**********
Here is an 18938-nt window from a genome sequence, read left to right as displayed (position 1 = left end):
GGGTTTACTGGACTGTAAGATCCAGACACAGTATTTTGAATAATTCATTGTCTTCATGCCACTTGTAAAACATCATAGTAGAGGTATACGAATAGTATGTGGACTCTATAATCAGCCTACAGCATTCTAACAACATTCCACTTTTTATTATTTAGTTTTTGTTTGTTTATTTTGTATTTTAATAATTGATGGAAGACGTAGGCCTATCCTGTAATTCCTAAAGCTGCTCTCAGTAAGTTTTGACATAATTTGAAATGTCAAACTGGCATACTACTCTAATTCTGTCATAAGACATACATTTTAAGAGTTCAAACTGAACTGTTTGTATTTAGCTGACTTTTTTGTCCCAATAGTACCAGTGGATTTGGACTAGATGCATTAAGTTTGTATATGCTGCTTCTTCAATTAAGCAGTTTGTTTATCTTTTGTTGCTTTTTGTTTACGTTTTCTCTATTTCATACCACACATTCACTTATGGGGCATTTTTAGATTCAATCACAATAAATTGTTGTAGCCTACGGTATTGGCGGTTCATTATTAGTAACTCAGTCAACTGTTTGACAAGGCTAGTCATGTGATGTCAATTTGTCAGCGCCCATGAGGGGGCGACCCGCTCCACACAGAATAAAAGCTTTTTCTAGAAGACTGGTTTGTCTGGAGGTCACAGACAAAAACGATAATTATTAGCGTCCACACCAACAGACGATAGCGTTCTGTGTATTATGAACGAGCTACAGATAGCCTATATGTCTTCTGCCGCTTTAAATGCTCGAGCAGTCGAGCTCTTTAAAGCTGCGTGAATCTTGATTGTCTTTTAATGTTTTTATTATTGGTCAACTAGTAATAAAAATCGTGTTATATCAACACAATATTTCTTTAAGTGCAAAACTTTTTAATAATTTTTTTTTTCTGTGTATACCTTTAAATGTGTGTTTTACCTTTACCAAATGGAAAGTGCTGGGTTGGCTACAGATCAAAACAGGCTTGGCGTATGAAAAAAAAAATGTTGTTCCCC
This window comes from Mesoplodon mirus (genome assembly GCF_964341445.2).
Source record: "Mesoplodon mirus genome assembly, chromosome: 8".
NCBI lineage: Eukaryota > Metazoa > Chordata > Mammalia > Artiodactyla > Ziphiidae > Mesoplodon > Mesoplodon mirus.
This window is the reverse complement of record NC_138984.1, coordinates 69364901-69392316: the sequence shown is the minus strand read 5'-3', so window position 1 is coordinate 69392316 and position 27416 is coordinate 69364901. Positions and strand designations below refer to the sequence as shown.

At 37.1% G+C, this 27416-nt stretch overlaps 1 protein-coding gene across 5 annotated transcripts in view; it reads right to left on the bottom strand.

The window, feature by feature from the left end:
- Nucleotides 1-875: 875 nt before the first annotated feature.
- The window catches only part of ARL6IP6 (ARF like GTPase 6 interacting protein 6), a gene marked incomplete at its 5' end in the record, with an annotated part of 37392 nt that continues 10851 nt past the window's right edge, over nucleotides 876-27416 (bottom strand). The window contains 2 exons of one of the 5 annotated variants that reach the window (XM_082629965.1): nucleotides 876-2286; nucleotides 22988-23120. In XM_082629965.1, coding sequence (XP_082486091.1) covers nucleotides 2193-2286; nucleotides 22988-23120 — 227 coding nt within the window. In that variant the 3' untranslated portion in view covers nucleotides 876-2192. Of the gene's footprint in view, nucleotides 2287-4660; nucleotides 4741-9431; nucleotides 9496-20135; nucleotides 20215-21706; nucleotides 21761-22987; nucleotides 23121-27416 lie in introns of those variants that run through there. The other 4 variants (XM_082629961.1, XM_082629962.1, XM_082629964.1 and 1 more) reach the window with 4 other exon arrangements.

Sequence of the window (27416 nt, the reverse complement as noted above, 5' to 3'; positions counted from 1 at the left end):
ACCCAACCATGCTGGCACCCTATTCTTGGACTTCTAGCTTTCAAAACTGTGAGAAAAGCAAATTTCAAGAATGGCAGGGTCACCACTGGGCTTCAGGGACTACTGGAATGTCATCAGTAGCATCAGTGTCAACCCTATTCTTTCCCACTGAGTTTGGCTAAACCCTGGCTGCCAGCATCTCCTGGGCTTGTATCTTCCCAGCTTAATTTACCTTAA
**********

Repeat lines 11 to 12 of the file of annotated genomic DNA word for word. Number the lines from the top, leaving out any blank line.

Sequence of the window (27416 nt, the reverse complement as noted above, 5' to 3'; positions counted from 1 at the left end):
ACCCAACCATGCTGGCACCCTATTCTTGGACTTCTAGCTTTCAAAACTGTGAGAAAAGCAAATTTCAAGAATGGCAGGGTCACCACTGGGCTTCAGGGACTACTGGAATGTCATCAGTAGCATCAGTGTCAACCCTATTCTTTCCCACTGAGTTTGGCTAAACCCTGGCTGCCAGCATCTCCTGGGCTTGTATCTTCCCAGCTTAATTTACCTTAA